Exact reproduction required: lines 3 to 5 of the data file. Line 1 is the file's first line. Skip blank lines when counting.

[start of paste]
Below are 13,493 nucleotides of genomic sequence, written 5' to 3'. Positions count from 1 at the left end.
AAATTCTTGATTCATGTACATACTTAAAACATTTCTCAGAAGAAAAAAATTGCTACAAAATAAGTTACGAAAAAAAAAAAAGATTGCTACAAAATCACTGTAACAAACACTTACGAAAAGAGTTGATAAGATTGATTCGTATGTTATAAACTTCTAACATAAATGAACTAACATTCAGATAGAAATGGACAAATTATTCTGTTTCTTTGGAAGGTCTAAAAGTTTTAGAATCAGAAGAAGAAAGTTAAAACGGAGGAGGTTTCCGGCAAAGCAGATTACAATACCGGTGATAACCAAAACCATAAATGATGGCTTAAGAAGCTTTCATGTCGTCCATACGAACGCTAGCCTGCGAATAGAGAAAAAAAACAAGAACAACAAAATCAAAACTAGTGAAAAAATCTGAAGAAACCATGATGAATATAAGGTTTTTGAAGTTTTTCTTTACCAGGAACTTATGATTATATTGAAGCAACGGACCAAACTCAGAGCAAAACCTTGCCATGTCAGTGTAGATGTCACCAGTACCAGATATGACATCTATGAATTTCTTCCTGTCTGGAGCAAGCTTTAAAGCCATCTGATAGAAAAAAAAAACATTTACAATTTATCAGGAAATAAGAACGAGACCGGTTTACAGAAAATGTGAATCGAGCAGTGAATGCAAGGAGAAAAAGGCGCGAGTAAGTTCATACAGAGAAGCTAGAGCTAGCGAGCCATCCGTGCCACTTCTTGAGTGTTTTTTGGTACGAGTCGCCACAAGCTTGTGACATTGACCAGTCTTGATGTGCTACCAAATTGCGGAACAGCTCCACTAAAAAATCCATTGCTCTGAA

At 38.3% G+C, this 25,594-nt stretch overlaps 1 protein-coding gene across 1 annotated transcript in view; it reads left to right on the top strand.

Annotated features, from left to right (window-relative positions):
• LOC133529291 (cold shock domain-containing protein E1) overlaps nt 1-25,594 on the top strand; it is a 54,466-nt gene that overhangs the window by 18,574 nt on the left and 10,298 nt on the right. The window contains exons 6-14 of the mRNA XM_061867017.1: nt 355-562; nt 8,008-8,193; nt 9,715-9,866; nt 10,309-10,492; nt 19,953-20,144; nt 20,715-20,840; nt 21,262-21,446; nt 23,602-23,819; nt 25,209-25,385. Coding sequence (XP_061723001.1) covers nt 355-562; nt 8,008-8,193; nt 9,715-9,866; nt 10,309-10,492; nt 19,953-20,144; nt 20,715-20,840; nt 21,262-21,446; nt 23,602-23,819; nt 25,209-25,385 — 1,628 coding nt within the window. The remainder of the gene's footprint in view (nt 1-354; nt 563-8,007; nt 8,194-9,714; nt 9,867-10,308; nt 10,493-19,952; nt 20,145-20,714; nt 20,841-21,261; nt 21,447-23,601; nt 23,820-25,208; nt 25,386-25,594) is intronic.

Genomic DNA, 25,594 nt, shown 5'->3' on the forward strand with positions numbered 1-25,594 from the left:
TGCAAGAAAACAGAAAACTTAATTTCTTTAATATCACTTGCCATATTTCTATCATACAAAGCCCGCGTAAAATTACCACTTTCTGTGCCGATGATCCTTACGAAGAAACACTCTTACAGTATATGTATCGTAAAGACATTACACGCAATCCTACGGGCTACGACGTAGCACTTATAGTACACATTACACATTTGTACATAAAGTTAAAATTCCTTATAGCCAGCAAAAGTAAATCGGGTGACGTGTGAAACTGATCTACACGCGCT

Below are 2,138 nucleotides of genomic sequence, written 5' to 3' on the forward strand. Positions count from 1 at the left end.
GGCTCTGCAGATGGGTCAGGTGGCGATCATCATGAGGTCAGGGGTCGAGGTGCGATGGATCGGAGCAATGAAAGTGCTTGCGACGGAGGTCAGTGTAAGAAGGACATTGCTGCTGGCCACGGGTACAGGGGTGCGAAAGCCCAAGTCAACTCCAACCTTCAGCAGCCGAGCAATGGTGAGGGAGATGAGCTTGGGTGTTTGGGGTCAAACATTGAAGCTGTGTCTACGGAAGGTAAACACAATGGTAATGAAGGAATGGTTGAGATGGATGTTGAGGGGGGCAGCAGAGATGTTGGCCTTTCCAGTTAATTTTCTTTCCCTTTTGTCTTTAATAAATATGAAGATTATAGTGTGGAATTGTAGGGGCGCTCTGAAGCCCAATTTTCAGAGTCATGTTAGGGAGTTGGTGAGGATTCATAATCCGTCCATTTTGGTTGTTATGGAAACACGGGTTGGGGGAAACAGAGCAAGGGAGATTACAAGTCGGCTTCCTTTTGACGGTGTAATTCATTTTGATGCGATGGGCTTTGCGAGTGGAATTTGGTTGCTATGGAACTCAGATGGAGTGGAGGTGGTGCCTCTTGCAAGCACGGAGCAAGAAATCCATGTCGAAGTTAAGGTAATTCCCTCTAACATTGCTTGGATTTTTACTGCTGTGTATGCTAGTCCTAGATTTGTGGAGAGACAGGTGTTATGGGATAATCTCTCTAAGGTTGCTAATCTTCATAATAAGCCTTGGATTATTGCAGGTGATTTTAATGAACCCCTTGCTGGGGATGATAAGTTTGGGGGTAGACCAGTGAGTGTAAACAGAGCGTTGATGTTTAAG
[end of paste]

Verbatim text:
At 38.3% G+C, this 25,594-nt stretch overlaps 1 protein-coding gene across 1 annotated transcript in view; it reads left to right on the top strand.

Annotated features, from left to right (window-relative positions):
• LOC133529291 (cold shock domain-containing protein E1) overlaps nt 1-25,594 on the top strand; it is a 54,466-nt gene that overhangs the window by 18,574 nt on the left and 10,298 nt on the right. The window contains exons 6-14 of the mRNA XM_061867017.1: nt 355-562; nt 8,008-8,193; nt 9,715-9,866; nt 10,309-10,492; nt 19,953-20,144; nt 20,715-20,840; nt 21,262-21,446; nt 23,602-23,819; nt 25,209-25,385. Coding sequence (XP_061723001.1) covers nt 355-562; nt 8,008-8,193; nt 9,715-9,866; nt 10,309-10,492; nt 19,953-20,144; nt 20,715-20,840; nt 21,262-21,446; nt 23,602-23,819; nt 25,209-25,385 — 1,628 coding nt within the window. The remainder of the gene's footprint in view (nt 1-354; nt 563-8,007; nt 8,194-9,714; nt 9,867-10,308; nt 10,493-19,952; nt 20,145-20,714; nt 20,841-21,261; nt 21,447-23,601; nt 23,820-25,208; nt 25,386-25,594) is intronic.